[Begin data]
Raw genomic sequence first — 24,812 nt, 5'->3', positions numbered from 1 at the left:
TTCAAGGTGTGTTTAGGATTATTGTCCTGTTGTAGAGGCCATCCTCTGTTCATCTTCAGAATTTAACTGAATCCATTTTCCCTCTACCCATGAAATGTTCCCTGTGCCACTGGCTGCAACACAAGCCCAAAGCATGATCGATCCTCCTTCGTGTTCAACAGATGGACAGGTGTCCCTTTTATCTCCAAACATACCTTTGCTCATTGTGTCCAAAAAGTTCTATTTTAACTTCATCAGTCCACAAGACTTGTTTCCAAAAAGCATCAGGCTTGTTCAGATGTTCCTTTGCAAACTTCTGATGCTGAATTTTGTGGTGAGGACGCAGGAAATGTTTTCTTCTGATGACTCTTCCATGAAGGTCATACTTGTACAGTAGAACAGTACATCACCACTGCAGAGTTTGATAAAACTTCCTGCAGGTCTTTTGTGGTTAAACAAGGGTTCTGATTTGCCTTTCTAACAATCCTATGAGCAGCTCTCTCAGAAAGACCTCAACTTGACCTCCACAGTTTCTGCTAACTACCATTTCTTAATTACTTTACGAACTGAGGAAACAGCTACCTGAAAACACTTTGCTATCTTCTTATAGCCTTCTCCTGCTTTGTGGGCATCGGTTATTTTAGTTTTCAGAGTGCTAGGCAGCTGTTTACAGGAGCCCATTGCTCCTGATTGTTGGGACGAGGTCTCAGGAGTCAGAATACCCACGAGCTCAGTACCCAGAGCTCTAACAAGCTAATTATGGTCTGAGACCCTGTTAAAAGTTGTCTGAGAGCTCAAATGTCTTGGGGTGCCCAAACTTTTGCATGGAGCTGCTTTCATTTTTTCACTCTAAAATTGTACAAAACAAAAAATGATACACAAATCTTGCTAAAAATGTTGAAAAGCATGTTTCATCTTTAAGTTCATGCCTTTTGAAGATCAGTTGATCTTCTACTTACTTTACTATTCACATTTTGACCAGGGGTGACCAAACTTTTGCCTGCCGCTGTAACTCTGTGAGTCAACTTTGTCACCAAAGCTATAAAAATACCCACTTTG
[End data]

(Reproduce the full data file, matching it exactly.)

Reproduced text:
Raw genomic sequence first — 24,812 nt, 5'->3', positions numbered from 1 at the left:
TTCAAGGTGTGTTTAGGATTATTGTCCTGTTGTAGAGGCCATCCTCTGTTCATCTTCAGAATTTAACTGAATCCATTTTCCCTCTACCCATGAAATGTTCCCTGTGCCACTGGCTGCAACACAAGCCCAAAGCATGATCGATCCTCCTTCGTGTTCAACAGATGGACAGGTGTCCCTTTTATCTCCAAACATACCTTTGCTCATTGTGTCCAAAAAGTTCTATTTTAACTTCATCAGTCCACAAGACTTGTTTCCAAAAAGCATCAGGCTTGTTCAGATGTTCCTTTGCAAACTTCTGATGCTGAATTTTGTGGTGAGGACGCAGGAAATGTTTTCTTCTGATGACTCTTCCATGAAGGTCATACTTGTACAGTAGAACAGTACATCACCACTGCAGAGTTTGATAAAACTTCCTGCAGGTCTTTTGTGGTTAAACAAGGGTTCTGATTTGCCTTTCTAACAATCCTATGAGCAGCTCTCTCAGAAAGACCTCAACTTGACCTCCACAGTTTCTGCTAACTACCATTTCTTAATTACTTTACGAACTGAGGAAACAGCTACCTGAAAACACTTTGCTATCTTCTTATAGCCTTCTCCTGCTTTGTGGGCATCGGTTATTTTAGTTTTCAGAGTGCTAGGCAGCTGTTTACAGGAGCCCATTGCTCCTGATTGTTGGGACGAGGTCTCAGGAGTCAGAATACCCACGAGCTCAGTACCCAGAGCTCTAACAAGCTAATTATGGTCTGAGACCCTGTTAAAAGTTGTCTGAGAGCTCAAATGTCTTGGGGTGCCCAAACTTTTGCATGGAGCTGCTTTCATTTTTTCACTCTAAAATTGTACAAAACAAAAAATGATACACAAATCTTGCTAAAAATGTTGAAAAGCATGTTTCATCTTTAAGTTCATGCCTTTTGAAGATCAGTTGATCTTCTACTTACTTTACTATTCACATTTTGACCAGGGGTGACCAAACTTTTGCCTGCCGCTGTAACTCTGTGAGTCAACTTTGTCACCAAAGCTATAAAAATACCCACTTTG